Jane Grahame was actually the wife of Ernest Dudley the creator and writer of the Dr Morelle stories. She was also the original Miss Frayle in the Radio series – the same role as she had in this stage production

I really wish that the Dr Morelle stories could be done again on Radio or Television – I think they could prove entertaining and draw a good audience.

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Tarzan’s Savage Fury at the Scala Cinema Worcester

This was in the summer of 1952

As we celebrate the Queen’s 70 years on the throne, in her very first year we can look back, in Cinema terms, and see just how much things have changed. During the summer ‘Tarzan’s Savage Fury’ with Lex Barker was released and just look at the queues – incredible. This was at the Scala Cinema in Worcester. It strikes me that if this film were to be put on again in a leading cinema today, maybe you would have a job to sell even a few seats – but just look at this in 1952.

I remember Peter Haigh reviewing this film and we saw clips from it on the small TV screen we had – in fact the type we all had. It looked very exciting and in those days, with only the one channel, such a promotion there would give a great boost to the film – as it did in Worcester.

Sol Lesser’s ‘Tarzan’s Savage Fury’ which stars Lex Barker is proving one of the most successful of all the Edgar Rice Burroughs series. Currently on RKO Radio Release, the film is gaining much added publicity via the ‘live trailer’ of a ‘Tarzan and Jane’ on tour. The players are seen on the canopy of the Scala, Worcester, where great queues line the Theatre. Their appearance received front page prominence in the Worcester Evening News and Times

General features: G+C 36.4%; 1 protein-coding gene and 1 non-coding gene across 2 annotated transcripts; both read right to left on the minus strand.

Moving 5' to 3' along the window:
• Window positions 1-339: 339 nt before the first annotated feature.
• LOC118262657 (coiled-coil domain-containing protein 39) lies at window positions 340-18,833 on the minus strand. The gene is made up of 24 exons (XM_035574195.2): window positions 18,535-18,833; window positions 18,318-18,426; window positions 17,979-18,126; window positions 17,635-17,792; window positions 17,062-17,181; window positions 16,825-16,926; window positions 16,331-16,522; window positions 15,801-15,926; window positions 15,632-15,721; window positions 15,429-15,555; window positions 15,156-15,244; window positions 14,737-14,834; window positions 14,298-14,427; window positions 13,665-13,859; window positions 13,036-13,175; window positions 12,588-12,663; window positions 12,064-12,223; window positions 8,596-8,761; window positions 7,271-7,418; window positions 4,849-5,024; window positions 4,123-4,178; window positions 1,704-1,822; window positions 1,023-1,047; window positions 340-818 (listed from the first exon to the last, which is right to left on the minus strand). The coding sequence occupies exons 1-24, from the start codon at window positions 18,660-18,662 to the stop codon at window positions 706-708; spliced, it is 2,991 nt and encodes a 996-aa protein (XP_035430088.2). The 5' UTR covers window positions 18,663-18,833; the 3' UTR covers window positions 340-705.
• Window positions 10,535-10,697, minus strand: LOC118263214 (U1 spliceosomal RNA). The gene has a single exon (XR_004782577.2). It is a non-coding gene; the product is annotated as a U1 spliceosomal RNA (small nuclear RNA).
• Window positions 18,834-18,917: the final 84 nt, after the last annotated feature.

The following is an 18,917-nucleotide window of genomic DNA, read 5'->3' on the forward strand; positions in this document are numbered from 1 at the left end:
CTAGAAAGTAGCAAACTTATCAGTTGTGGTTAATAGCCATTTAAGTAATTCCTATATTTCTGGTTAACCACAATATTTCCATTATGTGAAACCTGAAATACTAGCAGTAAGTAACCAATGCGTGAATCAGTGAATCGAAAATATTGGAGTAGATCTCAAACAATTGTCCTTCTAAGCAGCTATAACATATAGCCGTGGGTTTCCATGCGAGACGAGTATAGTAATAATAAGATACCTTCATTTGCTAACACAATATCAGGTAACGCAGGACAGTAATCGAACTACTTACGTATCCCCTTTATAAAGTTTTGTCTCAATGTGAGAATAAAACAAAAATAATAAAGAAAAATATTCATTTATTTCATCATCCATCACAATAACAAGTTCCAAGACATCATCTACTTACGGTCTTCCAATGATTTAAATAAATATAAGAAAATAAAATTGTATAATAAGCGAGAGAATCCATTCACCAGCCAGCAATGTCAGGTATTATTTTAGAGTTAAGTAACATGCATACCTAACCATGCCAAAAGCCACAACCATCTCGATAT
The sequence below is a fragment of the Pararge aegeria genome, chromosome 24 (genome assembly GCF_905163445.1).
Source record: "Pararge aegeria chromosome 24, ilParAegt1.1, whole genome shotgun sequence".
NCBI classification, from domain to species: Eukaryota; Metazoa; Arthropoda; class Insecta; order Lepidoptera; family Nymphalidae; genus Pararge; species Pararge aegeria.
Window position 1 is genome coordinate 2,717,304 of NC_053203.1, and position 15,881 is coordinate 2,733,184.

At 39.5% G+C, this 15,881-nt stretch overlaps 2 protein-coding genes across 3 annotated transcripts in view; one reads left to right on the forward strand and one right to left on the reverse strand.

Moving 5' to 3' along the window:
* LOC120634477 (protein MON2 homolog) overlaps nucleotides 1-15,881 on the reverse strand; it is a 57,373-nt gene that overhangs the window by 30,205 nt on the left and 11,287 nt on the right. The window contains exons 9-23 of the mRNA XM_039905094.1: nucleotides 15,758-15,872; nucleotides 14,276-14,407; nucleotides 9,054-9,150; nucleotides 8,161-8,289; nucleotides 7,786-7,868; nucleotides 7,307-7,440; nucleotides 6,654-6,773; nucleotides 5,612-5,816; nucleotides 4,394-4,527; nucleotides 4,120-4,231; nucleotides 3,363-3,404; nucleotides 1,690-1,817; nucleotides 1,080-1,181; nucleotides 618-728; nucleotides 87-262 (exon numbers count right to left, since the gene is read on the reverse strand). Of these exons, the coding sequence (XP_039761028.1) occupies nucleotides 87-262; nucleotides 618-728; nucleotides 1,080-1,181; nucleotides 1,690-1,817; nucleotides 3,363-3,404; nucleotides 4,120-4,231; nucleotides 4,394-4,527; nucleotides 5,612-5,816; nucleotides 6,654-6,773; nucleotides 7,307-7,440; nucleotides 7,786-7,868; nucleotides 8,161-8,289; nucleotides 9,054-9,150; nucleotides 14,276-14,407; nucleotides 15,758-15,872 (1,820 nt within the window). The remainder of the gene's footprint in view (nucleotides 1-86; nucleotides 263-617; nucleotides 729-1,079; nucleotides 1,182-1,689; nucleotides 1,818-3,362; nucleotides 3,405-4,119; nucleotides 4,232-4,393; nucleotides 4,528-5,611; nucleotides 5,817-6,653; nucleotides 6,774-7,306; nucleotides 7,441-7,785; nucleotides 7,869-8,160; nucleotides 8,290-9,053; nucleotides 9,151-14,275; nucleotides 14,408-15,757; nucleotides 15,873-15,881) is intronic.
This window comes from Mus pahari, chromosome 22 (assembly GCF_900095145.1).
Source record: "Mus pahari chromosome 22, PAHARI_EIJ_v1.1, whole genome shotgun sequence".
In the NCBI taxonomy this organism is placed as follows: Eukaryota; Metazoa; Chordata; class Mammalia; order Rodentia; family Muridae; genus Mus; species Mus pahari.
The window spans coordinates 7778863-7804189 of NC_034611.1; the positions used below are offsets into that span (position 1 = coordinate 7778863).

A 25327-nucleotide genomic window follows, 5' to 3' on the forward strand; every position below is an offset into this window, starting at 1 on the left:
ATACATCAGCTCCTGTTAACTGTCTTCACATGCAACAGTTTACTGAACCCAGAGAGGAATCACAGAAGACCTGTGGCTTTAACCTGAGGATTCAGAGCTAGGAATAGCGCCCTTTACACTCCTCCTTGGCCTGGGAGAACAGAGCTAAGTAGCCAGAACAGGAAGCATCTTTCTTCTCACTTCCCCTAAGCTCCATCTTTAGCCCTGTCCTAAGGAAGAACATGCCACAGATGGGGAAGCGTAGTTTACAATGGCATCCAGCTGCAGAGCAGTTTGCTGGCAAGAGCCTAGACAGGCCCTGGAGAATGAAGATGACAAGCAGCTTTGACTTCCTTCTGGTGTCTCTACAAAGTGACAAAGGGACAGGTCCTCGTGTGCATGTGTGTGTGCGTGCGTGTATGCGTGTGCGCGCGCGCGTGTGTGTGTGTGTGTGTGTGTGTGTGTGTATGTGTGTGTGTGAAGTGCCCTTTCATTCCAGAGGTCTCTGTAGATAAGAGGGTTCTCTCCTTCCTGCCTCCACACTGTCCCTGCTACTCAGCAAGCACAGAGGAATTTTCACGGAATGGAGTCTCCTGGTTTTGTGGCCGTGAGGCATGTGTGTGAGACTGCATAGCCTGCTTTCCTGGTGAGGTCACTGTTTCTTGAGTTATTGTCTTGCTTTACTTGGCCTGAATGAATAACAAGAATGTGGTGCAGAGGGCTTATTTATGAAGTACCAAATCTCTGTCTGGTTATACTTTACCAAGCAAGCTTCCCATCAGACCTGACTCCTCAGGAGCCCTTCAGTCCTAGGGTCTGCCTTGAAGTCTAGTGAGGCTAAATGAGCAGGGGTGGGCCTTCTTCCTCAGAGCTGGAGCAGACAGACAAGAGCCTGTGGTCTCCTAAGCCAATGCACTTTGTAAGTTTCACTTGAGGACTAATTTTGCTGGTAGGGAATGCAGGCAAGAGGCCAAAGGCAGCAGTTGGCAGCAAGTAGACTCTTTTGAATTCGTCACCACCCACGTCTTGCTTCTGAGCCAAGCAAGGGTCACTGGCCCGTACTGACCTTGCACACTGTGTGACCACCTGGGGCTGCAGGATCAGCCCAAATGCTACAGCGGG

Above – I have tried to close in on this picture above – not entirely successfully but enough to see the look-alike Tarzan and Jane on the Balcony.

The Scala Cinema (1922-1973) was previously a theatre, it opened as a cinema on 27th November 1922 and was the first cinema in Worcester to have CinemaScope installed in 1954.

Back to the film – Lex Barker does and did a great job as  Tarzan because he just looked the part, and was athletic enough to cope with the demands of this role in five films –  I wish he had stayed longer as Tarzan  though.

Lex Barker as Tarzan 1952

BELOW – Dorothy Hart with Lex Barker – Tarzans Savage Fury 1952

Dorothy Hart

This film is well worth watching for the action and physicality that Lex Barker brings to the Tarzan role, and also for Dorothy Hart’s presence and fine acting.

Tarzans Savage Fury 1952 B

Here in England at the time, was a Television programme Picture Parade on BBC Television  – in the very early days of Television,  which reviewed new cinema releases.

However I do remember him reviewing this film and showing clips from it one night- and as a small boy to see these scenes from a new and exciting Tarzan film was thrilling – I remember it to this day – and even the clip of film which had Tarzan swimming across a river. 

Peter Haigh